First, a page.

Military Merit Medal (Austria-Hungary)

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Military Merit Medal (Signum Laudis)
Militär-Verdienstmedaille (Signum Laudis)
Bronze Military Merit Medal on the War Ribbon with Swords, Franz Joseph I
Bronze Military Merit Medal on the War Ribbon with Swords, Franz Joseph I
Awarded by Austria-Hungary
Type Military decoration
Eligibility Austro-Hungarian officers and officials of similar rank
Awarded for Military merit
Status Obsolete
Description Bronze, silver or gold medal with bust of the reigning emperor on the obverse and the words "SIGNUM LAUDIS" (Latin for "Sign of Praise") on the reverse, surrounded by a wreath, half-laurels and half-oak leaves. The Medal is surmounted by a crown (dual crowns for the Karl I type) and worn from a tri-fold ribbon.
Statistics
Established March 12, 1890
Precedence
Next (higher) War Cross for Civil Merits
Next (lower) Medal for Bravery
AUT KuK Kriegsbande BAR.svg
Ribbon of the medal

The Military Merit Medal (German: Militär-Verdienstmedaille, Hungarian: Katonai Érdemérem, Croatian: Vojna medalja za zasluge)[1] was a military decoration of the Empire of Austria-Hungary. It was founded by Emperor Franz Joseph I on March 12, 1890. The Military Merit Medal is often referred to as the "Signum Laudis" (Latin for "sign of praise") after the inscription on the reverse of the medal.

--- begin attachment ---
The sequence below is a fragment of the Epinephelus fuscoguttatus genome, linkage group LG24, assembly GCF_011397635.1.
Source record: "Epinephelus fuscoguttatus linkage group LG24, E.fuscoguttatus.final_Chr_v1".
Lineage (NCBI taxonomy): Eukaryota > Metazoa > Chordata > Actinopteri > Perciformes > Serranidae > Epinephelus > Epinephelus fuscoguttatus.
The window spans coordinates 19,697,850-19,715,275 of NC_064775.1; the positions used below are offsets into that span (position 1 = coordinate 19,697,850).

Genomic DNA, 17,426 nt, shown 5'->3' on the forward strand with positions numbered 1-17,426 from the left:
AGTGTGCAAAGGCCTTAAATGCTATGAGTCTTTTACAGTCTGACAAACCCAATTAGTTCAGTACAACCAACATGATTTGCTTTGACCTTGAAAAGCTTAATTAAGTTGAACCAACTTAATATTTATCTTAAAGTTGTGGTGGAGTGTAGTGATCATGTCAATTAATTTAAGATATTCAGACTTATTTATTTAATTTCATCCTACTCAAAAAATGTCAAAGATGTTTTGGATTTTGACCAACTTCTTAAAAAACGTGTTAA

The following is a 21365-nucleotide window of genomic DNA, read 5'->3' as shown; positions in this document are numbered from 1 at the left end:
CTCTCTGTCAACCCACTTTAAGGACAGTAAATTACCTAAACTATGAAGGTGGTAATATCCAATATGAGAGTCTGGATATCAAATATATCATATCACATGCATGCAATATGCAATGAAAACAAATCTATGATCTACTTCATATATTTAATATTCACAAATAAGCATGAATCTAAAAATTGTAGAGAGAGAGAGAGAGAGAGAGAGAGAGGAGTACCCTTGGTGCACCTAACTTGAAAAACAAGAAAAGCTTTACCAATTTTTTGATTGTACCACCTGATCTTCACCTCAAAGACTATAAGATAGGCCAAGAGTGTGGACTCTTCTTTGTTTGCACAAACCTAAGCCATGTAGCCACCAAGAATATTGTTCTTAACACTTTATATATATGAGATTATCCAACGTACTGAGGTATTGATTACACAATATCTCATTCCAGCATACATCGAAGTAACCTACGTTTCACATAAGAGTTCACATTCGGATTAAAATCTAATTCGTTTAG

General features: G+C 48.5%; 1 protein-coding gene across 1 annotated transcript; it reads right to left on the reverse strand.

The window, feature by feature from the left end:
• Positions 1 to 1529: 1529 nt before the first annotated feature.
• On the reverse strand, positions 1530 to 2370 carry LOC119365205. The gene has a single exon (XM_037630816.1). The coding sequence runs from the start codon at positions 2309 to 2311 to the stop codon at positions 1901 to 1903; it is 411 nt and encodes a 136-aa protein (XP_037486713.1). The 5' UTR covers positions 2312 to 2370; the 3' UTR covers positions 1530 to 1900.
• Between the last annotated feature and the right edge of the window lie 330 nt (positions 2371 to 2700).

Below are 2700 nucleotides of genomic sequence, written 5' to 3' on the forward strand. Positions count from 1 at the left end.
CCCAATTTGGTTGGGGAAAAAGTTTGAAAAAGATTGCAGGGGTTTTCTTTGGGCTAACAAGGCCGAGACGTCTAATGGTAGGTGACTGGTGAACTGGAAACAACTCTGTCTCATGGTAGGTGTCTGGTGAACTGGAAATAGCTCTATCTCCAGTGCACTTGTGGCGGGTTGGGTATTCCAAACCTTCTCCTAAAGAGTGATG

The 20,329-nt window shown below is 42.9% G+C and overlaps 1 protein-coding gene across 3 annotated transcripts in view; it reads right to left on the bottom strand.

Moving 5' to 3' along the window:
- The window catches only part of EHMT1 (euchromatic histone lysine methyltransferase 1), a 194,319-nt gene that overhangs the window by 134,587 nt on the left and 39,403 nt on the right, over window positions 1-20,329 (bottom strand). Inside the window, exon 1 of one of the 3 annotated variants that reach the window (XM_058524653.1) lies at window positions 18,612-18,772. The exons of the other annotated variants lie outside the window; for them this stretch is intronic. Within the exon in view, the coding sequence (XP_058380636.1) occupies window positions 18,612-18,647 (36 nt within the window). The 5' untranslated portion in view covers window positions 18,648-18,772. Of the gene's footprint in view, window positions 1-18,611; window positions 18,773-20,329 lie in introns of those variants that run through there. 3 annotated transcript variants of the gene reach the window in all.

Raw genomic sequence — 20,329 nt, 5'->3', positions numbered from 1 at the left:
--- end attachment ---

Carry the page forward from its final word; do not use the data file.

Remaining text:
History and description[edit]

The Military Merit Medal was only awarded to officers and officials of similar rank. In the Austro-Hungarian order of precedence, the Military Merit Medal ranked below orders, such as the Order of the Iron Crown, and the Military Merit Cross. The Silver Military Merit Medal (established in 1911) outranked the Bronze Military Merit Medal. The one exception to the order of precedence was the Large Military Merit Medal (Große Militär-Verdienstmedaille), a golden medal given as a sign of special recognition by the Emperor and usually awarded to senior officers. It outranked the lower grades of the Military Merit Cross and some orders.

The Military Merit Medal was awarded in peacetime for meritorious service and in wartime for outstanding acts (including bravery or military merit). The peacetime awards were on the statute ribbon, a red ribbon, while wartime awards were on the ribbon of the Bravery Medal, a "laddered" pattern of red stripes edged in white and with white between the "rungs". This latter was referred to as being either "on the War Ribbon" ("am Kriegsband") or "on the ribbon of the Bravery Medal" ("am Bande der Tapferkeitsmedaille"). Occasionally, the phrase "on the ribbon of the Military Merit Cross" ("am Bande des Militär-Verdienstkreuzes") was used, as the Military Merit Cross also used the ribbon of the Bravery Medal.

Awards on the War Ribbon took precedence over awards of the same class on the peacetime ribbon.

The Military Merit Medal originally came in one class, a gilt bronze version. Originally, repeat awards were not authorized (except that one could receive both the peacetime version and the version on the War Ribbon). On March 26, 1911, a Silver Military Merit Medal was founded. It was intended to reward those who would have earned a second award of the Military Merit Medal. It too could be awarded on either of the two ribbons. Originally, it was intended that the Silver Military Merit Medal would replace a Bronze Military Merit Medal, but on April 7, 1914, the wear of both at the same time was permitted.